Students Explore Themes of Struggle and Freedom Through Works of Black Poets

poetry corner bhmOn Tuesday, February 18, 2020, Skyline College Library was pleased to welcome 35 students from Professor Williams and Professor Lachmayr’s classes for a thought-provoking hour as Dr. Bianca Rowden-Quince read a selection of works by some of her favorite black poets. The event, in part of the Library’s Poetry Corner Series, highlighted poems that speak to the African American experience, beginning with her own.

First up was Useni Eugene Perkins’ “Hey Black Child,” a poem that Dr. Rowden-Quince herself recited on stage when she was five. She continued reading across the century with powerful poems by Langston Hughes, Maya Angelou, Tupac Shakur, Alice Walker and Dr. Harryette Mullen. Students shared their thoughts on common themes expressed by the poems such as the freedom to be oneself, the solitude of living on the fringe and struggles with systems of visible and invisible oppression.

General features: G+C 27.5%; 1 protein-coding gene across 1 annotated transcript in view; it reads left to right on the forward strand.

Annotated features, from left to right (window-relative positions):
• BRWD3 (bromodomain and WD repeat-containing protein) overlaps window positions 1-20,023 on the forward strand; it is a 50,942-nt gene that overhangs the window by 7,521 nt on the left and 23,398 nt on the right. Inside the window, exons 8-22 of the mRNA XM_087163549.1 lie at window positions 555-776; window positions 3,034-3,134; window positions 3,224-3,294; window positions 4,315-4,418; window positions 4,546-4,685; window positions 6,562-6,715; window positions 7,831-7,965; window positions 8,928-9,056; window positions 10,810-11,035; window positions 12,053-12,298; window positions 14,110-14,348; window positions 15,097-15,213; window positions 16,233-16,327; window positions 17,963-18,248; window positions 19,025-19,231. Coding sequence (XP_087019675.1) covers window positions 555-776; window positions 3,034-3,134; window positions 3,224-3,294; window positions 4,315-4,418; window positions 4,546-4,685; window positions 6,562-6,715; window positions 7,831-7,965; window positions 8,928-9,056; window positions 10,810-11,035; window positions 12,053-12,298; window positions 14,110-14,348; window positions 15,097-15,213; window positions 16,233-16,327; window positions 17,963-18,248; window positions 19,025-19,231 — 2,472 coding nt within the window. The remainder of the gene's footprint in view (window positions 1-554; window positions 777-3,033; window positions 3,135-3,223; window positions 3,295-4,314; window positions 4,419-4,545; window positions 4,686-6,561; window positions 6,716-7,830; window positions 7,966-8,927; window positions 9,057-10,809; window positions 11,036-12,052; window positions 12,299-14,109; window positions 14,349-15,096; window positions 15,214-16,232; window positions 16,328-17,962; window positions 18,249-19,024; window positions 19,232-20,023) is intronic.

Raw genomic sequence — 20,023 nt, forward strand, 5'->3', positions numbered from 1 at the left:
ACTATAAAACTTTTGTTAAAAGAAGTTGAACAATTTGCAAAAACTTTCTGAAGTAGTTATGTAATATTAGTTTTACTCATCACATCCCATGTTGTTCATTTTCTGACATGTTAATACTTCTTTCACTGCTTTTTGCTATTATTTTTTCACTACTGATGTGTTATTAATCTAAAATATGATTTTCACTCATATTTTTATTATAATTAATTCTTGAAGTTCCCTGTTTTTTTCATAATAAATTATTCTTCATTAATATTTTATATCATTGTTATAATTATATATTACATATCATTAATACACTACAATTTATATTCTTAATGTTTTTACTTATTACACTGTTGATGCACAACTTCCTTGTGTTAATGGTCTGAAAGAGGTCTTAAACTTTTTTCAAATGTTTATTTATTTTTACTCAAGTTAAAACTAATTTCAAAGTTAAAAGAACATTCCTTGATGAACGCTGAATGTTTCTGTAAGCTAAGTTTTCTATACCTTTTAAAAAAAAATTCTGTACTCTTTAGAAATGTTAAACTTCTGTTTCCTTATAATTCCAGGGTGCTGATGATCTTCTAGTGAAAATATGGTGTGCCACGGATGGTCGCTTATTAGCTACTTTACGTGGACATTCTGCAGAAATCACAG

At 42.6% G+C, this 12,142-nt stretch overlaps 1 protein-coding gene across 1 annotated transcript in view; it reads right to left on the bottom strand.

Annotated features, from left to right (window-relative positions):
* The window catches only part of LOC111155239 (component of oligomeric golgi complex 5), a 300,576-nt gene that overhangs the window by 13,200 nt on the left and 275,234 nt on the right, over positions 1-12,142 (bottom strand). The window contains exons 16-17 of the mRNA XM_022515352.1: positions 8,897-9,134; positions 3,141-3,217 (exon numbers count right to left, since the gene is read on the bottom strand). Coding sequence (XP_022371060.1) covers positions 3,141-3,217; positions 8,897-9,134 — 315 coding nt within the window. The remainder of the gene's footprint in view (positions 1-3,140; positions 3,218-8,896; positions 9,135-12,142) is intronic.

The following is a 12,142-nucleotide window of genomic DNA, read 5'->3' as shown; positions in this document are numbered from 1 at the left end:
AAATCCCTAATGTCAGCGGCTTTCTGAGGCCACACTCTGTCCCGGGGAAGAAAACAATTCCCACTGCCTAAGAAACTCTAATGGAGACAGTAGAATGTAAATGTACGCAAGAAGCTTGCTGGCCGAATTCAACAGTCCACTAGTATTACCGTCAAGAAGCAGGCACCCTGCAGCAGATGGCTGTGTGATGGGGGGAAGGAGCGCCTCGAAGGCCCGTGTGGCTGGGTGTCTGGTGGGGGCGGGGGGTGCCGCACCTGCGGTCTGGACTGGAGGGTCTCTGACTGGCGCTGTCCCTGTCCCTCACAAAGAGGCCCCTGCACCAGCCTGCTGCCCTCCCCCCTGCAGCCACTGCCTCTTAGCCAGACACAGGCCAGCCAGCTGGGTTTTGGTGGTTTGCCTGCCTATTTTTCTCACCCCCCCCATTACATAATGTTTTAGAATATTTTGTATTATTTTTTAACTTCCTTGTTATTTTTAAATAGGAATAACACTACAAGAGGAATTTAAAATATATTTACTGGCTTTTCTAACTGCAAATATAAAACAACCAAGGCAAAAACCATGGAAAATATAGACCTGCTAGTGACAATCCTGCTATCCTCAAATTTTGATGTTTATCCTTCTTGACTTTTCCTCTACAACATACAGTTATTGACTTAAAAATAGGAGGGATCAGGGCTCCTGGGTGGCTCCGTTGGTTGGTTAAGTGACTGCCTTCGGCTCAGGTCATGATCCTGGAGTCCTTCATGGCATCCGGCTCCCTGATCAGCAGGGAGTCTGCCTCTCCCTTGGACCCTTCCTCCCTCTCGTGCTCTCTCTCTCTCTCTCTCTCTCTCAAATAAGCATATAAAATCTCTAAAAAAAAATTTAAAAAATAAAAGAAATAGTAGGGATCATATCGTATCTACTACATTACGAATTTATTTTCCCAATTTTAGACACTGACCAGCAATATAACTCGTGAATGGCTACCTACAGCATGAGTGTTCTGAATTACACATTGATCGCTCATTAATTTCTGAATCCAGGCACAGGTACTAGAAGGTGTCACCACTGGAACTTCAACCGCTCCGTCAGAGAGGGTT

One student read aloud a passage from The New Jim Crow echoing Maya Angelou’s poem, “Why the Caged Bird Sings.” Another student spoke frankly to her own reality: “We have to act a certain way just so we can live.” Another explained, in reference to his own coming out “We don’t even know we’ve been caged until we’ve managed to free ourselves.”

The Poetry Corner series seeks to bring our community together to foster commonalities and shared experiences within a safe environment. You can read Dr. Rowden-Quince’s poetry selections  or check out works by a century of black poets on display in the Library lounge area throughout February.

Please also join us at the Library on March 18, 2020 at 1:00 p.m. for a celebration of women’s history through poetry hosted by Assistant Professor of Engineering and Physics Maryam Khan.

Thinking about bringing your class to the Library? Please contact Outreach and Equity Librarian Pia Walawalkar at walawalkars@smccd.edu.

The Poetry Corner Series is supported by a President’s Innovation Fund award.

Article by Jessica Silver-Sharp | Photo by Ricardo Coronado

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